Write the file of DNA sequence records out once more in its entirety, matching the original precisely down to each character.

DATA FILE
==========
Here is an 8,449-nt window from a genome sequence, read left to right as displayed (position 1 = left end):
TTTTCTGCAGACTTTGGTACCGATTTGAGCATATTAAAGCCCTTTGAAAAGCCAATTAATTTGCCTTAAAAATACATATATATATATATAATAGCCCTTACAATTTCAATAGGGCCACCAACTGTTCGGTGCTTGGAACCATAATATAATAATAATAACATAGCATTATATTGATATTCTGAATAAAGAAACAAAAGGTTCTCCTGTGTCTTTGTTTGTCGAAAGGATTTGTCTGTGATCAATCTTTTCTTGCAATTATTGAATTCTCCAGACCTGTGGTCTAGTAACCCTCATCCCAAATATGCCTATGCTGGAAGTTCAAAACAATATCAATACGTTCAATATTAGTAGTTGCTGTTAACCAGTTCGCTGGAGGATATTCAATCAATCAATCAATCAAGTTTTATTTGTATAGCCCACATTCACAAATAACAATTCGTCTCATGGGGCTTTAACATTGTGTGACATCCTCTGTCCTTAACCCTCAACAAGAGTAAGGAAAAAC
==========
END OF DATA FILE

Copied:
Here is an 8,449-nt window from a genome sequence, read left to right as displayed (position 1 = left end):
TTTTCTGCAGACTTTGGTACCGATTTGAGCATATTAAAGCCCTTTGAAAAGCCAATTAATTTGCCTTAAAAATACATATATATATATATAATAGCCCTTACAATTTCAATAGGGCCACCAACTGTTCGGTGCTTGGAACCATAATATAATAATAATAACATAGCATTATATTGATATTCTGAATAAAGAAACAAAAGGTTCTCCTGTGTCTTTGTTTGTCGAAAGGATTTGTCTGTGATCAATCTTTTCTTGCAATTATTGAATTCTCCAGACCTGTGGTCTAGTAACCCTCATCCCAAATATGCCTATGCTGGAAGTTCAAAACAATATCAATACGTTCAATATTAGTAGTTGCTGTTAACCAGTTCGCTGGAGGATATTCAATCAATCAATCAATCAAGTTTTATTTGTATAGCCCACATTCACAAATAACAATTCGTCTCATGGGGCTTTAACATTGTGTGACATCCTCTGTCCTTAACCCTCAACAAGAGTAAGGAAAAAC